Aspirations to level up the UK economy are being thwarted by regional talent shortages, with the number of accountancy vacancies outside of London highlighting a deepening crisis that is threatening the growth potential of the sector.
According to the Financial Professionals Index (FPI), firms in Manchester and Nottingham have the smallest talent pool from which to recruit. Compiled by accounting solutions provider Bright, the FPI is based on analysis of 20 cities in the UK and Ireland, comparing the number of online searches for accountancy-based jobs with the number of relevant roles advertised over a month.
According to the index, Manchester had the second highest number of accountancy vacancies in January in the UK and Ireland at 2,884, after London with 5,810 vacancies, but while there were more than 57,200 searches for opportunities in the capital per month, just 5,840 were looking for equivalent roles in Manchester.
Just over 1,400 accountancy roles were advertised in Nottingham – the sixth highest in the list – yet the number of searches for the city was a relatively modest 3,227 per month.
Liverpool, Leeds, Brighton and Sheffield all ranked lowest after Manchester and Nottingham, with an average of three job hunters per role – less than half the national average of seven.
And while cities at the top of the table, such as Carlisle (14 applicants), Norwich and Plymouth (13 applicants each), find themselves with more applicants per role, this is still low when compared with available positions and leaves hiring managers with only a small pool of candidates to hire from.
Kevin McCallum, CEO of Bright, says that the findings will come as little surprise to firms that have struggled to recruit top talent over the past 12 months: “These figures provide a snapshot of a deepening crisis in the industry, where many firms are unable to reach their growth potential because they don’t have enough skilled staff.
“What’s surprising though, are the stark regional variations across the UK and Ireland. It’s also disappointing that the big university cities don’t seem to have a steady stream of graduates and professionals looking to work there.”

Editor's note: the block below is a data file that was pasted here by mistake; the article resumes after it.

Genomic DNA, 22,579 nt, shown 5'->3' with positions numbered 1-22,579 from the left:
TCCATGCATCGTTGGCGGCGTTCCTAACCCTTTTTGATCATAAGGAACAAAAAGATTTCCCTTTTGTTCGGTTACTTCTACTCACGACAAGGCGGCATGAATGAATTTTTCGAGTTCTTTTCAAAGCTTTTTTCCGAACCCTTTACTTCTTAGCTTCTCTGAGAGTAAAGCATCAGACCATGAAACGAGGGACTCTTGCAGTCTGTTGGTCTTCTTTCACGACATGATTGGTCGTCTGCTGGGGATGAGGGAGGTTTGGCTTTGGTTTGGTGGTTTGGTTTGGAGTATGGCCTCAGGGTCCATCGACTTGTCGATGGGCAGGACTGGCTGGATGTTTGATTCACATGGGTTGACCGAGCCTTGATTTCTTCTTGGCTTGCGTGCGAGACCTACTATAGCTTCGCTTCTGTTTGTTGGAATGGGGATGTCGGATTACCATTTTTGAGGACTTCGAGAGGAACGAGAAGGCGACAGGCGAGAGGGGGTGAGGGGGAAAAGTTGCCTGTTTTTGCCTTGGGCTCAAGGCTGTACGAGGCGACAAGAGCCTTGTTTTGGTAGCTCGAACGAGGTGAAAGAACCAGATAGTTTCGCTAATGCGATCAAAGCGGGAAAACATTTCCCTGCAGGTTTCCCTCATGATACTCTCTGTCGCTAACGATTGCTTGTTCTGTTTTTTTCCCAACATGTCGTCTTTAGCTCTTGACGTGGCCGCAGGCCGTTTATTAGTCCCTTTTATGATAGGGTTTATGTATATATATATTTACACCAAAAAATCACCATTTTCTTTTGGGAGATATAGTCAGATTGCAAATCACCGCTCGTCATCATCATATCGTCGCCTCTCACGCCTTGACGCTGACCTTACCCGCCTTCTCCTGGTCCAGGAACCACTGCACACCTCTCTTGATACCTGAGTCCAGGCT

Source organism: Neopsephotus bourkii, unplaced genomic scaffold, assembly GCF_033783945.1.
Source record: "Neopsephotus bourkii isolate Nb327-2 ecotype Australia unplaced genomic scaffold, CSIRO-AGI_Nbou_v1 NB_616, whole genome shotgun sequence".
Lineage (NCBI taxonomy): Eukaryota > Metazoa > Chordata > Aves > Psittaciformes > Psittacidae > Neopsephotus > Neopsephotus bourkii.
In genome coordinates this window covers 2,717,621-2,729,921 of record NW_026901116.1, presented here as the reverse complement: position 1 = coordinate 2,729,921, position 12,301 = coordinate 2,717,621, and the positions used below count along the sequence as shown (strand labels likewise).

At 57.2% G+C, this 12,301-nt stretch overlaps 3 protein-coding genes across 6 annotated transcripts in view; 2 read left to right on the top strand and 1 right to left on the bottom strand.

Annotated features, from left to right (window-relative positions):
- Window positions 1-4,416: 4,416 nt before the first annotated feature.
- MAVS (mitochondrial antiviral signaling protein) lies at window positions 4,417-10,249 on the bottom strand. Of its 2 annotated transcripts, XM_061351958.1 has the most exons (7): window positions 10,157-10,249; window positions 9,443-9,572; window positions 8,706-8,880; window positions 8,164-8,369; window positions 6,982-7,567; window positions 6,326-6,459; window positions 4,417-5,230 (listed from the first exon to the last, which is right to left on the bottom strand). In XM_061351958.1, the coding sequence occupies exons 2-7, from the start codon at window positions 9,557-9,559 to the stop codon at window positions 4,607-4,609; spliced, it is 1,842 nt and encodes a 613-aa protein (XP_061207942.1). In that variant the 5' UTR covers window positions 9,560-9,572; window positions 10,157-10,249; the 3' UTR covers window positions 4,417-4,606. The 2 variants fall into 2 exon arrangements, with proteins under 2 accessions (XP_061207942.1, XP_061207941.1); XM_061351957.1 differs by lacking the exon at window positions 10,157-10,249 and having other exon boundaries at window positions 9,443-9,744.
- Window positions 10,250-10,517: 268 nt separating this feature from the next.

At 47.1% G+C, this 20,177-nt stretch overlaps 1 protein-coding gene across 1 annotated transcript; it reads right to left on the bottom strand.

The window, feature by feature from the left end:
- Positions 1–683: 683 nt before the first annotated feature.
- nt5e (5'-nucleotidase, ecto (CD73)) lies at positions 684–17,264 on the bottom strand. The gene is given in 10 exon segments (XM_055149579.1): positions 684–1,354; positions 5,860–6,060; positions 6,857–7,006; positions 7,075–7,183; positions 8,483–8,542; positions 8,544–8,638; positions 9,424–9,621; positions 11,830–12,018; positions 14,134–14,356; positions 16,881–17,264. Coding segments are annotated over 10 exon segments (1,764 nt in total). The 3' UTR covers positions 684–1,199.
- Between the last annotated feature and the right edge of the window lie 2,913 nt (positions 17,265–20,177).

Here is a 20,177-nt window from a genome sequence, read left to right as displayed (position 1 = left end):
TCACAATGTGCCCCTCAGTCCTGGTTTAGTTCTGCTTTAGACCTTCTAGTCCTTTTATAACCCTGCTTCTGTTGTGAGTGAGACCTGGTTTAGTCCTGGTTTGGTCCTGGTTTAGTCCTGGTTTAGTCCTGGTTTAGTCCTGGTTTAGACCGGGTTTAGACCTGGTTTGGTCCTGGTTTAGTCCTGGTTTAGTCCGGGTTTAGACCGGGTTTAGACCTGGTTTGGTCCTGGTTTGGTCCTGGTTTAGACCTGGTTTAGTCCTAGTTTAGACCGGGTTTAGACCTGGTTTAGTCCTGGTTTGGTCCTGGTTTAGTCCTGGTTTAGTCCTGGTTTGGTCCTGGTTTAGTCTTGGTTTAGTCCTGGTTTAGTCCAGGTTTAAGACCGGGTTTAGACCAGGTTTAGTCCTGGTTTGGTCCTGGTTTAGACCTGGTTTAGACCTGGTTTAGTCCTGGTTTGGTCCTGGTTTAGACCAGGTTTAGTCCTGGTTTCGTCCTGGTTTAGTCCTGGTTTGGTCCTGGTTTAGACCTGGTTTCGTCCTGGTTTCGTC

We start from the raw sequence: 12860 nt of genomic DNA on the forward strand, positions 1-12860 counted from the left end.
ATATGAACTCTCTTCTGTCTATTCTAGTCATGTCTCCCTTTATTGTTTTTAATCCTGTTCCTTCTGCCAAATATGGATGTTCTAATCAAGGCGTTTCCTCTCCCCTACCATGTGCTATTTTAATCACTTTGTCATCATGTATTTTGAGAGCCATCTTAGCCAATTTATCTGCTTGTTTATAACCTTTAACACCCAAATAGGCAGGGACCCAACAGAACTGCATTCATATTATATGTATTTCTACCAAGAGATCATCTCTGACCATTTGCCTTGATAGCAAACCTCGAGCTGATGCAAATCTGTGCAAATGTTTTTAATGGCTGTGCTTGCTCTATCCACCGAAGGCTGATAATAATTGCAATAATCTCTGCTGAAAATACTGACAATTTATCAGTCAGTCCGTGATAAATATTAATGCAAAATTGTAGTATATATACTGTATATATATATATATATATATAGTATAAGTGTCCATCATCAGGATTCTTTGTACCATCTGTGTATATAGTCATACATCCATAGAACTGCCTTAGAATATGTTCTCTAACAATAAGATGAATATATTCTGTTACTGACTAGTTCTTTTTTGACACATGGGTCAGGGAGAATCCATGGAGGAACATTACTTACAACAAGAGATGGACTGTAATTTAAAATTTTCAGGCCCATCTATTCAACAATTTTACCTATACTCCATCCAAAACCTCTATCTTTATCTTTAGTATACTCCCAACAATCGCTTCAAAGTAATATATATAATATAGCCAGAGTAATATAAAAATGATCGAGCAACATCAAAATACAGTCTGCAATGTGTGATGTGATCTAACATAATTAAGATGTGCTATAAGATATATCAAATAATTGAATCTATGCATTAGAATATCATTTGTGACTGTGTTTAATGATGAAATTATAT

Looking at the reasons behind these regional differences, Justin Kyriakou, ICAEW’s Regional Director, North West and Midlands, says: “The landscape of Nottingham and Manchester tends to be bigger firms, with many involved in audit – and members are telling us that audit roles are becoming hard to fill because audit is no longer seen as something younger recruits want to do.”
Kyriakou said that Nottingham and Manchester were traditionally popular destinations for new recruits, with many moving to these cities to take up positions with the Big Four. However, the cost of living in major cities has made urban life less appealing.
“Some firms have reported that recruits are now much more interested in quality of life and the values of employers as opposed to ambitious careers. Smaller cities and towns that offer recruits the opportunity to work from home but also in a pleasant environment seem to have a much greater pull, according to our feedback. Recruits are also drawn to smaller practices where they feel they can have an impact, particularly in areas of social responsibility,” Kyriakou said.
However, Kyriakou said member feedback in the East Midlands and the North West suggested that the recruitment market had softened in recent months and firms were now starting to fill many of the positions.
Attractiveness of the profession
Businesses around the UK, and the rest of the world, are experiencing a talent shortage. In this context, is the profession representing the value and benefits that it offers to talent in the best way? Perception, purpose, diversity and development all matter in bringing the best people to the profession.
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